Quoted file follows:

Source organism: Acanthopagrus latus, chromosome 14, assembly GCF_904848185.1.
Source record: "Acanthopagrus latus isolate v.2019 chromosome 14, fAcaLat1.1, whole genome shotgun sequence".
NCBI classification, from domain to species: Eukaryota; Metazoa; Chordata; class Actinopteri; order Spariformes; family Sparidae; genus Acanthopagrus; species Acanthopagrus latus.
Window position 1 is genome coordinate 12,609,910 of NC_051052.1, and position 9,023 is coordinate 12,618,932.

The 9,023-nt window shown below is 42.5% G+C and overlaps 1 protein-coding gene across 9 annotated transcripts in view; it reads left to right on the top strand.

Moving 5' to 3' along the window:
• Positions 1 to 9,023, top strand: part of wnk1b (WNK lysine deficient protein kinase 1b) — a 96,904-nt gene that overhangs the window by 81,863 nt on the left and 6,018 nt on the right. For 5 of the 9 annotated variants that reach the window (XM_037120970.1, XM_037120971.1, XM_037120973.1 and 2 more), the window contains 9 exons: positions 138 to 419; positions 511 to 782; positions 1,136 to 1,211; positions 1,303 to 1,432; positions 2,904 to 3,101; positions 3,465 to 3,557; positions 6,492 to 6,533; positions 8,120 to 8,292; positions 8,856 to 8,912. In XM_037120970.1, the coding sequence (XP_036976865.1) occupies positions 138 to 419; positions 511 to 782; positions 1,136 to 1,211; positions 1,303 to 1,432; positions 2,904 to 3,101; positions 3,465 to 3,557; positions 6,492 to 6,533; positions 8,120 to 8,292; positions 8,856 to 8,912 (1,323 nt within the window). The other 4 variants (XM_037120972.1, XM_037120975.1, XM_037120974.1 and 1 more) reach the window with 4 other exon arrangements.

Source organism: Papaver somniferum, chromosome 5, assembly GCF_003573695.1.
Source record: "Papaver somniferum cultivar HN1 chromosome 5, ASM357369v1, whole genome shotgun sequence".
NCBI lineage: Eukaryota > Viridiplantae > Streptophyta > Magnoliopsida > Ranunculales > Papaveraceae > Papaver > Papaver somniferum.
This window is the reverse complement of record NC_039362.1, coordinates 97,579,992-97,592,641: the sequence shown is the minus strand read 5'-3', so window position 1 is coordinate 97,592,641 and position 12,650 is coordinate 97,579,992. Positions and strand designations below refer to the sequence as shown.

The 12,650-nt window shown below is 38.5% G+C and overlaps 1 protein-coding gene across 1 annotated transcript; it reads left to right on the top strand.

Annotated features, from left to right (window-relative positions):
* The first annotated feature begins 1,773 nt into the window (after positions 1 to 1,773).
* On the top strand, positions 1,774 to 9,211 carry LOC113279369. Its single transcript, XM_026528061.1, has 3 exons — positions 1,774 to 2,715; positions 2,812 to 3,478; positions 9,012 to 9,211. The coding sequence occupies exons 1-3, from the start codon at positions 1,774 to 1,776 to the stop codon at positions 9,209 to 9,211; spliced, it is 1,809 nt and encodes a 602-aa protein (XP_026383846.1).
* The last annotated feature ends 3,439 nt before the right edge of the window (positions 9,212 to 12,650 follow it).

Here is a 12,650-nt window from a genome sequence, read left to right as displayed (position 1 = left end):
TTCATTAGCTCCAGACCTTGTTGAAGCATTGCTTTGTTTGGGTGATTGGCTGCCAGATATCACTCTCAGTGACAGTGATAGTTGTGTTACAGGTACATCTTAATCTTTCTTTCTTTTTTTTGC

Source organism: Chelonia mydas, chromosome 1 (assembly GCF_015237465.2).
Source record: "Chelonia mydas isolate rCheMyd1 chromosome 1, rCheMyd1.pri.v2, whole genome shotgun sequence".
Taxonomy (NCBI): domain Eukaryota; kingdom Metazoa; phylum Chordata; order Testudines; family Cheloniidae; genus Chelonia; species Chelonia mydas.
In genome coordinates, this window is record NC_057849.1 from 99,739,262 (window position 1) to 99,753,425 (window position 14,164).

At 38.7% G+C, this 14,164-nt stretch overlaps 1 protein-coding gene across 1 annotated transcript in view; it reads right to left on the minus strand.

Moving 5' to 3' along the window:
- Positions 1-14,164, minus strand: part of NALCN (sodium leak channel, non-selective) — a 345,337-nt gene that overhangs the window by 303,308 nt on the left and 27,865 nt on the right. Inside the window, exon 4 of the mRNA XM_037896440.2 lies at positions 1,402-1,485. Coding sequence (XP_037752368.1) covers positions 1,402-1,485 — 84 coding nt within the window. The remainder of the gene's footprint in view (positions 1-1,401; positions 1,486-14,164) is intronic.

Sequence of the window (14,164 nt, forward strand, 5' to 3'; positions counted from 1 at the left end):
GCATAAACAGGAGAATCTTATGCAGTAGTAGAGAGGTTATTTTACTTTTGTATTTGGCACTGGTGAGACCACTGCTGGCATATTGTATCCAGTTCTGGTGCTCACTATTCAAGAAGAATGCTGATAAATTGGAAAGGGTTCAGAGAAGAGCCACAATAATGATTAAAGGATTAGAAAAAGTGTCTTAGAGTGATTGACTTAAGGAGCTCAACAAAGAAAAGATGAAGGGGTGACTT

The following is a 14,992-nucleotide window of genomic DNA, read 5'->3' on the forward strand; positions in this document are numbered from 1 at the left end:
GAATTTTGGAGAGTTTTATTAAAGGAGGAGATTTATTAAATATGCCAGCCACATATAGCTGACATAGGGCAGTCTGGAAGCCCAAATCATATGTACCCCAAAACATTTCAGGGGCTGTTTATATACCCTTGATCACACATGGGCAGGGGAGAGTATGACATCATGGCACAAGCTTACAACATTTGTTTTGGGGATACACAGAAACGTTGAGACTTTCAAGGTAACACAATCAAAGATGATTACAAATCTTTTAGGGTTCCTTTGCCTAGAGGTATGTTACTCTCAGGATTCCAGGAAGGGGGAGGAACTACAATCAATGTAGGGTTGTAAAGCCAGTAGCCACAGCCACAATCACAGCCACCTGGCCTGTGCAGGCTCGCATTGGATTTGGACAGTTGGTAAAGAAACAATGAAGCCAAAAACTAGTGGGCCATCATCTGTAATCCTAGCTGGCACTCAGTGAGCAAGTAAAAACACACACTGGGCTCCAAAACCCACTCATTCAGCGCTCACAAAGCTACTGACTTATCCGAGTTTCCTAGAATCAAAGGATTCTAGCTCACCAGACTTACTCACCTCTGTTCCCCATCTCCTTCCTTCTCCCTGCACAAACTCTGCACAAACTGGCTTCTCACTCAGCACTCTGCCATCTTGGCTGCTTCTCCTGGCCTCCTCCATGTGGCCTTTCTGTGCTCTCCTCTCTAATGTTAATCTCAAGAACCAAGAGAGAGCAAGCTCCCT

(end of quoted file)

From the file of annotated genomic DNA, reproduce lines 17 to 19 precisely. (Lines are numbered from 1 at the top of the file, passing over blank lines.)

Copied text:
Here is a 12,650-nt window from a genome sequence, read left to right as displayed (position 1 = left end):
TTCATTAGCTCCAGACCTTGTTGAAGCATTGCTTTGTTTGGGTGATTGGCTGCCAGATATCACTCTCAGTGACAGTGATAGTTGTGTTACAGGTACATCTTAATCTTTCTTTCTTTTTTTTGC

Source organism: Chelonia mydas, chromosome 1 (assembly GCF_015237465.2).